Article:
White Lies at the Rickshaw Theatre
My introduction to White Lies came from watching the 2014 indie film, A Girl Walks Home Alone at Night, where, in one of my personal favorite scenes, the two main characters come to a prolonged—but artfully poignant—slow embrace to the sound of “Death” playing on vinyl. The music works perfectly in this key moment of the film, and plays into its themes as though it were written for that very purpose. It is a transfixing bit of cinematography, and truly beautiful. Afterwards, I promptly consulted the Internet for further musical exploration, and was pleased with what I found. Seriously though, if you haven’t yet seen A Girl Walks Home Alone at Night, you owe it to yourself to check it out on a good TV with a solid sound system. Take my word on this.
Another thing you can take my word on is the sense of raucous enjoyment in the air at a White Lies show. I wasn’t really sure what sort of crowd to expect for a group that has been compared to the likes of Joy Division, Interpol, and The Killers, but folks were very enthusiastic about this band, and it’s easy to see why. The post-punk outfit out of Ealing, London are a naturally likable group of fellows on stage, playing their songs with an earnest air of professionalism and unpretentious charm—I mean who doesn’t appreciate rock bands who take a bow together after a performance? Each of their songs had an extra dose of buzz compared to their studio-recorded counterparts, but without any sort of drop in quality, which made for a nicely energetic concert—a degree of improvement over their studio albums. I thought that the band could have made more use of McVeigh’s guitar—I thought it was underutilized—as it added a noticeably nice touch when it was played, but otherwise, this band is a very well-oiled unit, and sounded consistently on point for the duration of the show.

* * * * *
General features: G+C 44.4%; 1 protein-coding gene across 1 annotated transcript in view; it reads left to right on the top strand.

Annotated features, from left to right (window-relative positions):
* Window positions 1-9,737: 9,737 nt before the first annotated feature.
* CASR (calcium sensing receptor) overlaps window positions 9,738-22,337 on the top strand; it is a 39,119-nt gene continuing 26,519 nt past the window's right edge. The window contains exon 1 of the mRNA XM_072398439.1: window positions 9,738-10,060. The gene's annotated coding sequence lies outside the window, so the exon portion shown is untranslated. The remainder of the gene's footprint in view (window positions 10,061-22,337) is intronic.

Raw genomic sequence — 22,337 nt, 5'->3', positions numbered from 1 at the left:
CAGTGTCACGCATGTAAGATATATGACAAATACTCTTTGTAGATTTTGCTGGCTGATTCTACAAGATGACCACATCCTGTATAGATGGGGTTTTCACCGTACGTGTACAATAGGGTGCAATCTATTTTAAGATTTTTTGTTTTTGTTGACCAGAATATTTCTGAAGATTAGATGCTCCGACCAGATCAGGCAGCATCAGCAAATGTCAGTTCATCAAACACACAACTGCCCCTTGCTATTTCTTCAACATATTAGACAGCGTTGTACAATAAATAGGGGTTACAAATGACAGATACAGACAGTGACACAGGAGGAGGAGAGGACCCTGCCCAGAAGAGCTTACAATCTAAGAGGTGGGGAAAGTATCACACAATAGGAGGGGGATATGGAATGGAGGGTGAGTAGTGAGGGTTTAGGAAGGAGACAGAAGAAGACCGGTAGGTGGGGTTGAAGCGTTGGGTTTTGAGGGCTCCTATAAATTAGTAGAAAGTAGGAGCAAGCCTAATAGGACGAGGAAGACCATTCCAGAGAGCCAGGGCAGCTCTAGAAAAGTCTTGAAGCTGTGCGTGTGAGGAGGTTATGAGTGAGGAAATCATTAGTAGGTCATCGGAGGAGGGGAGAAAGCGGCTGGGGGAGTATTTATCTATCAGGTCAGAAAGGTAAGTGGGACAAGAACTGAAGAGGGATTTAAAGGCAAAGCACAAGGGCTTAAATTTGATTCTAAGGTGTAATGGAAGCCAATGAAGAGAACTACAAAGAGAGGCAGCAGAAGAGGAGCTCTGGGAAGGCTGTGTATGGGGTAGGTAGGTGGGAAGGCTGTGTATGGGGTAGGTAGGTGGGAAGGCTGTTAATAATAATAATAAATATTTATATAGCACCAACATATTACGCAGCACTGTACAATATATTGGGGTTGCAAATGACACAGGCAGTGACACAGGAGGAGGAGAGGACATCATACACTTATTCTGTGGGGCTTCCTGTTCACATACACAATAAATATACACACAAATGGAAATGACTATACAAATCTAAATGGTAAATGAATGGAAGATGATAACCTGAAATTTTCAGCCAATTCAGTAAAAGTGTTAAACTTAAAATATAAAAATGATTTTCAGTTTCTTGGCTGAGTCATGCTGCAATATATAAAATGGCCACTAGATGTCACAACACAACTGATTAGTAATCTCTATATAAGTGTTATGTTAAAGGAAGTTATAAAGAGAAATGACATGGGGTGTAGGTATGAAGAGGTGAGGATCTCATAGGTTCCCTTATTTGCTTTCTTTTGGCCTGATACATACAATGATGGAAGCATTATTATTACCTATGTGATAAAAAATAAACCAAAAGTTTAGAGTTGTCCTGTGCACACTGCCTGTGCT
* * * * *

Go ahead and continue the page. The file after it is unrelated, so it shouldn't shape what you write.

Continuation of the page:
Frontman Harry McVeigh sounds genuinely concerned with feelings of emotional suppression and making logically sound decisions in the face of his confusion. He doesn’t want to feel at all, but he wants to know what fuels this lack of feeling. He wails in a pitch that strikes every inch of the room searching for any sort of answer. It’s hard not to shout out something reassuring to him as he tells us that he overthinks all of his thinking and that he doesn’t think his love will be enough. His voice hits you in a way few songwriters manage to connect with their listeners—the comparisons to The Killers are apt, but there is something special about the way McVeigh expresses his words that I don’t think, for my money, Brandon Flowers ever could.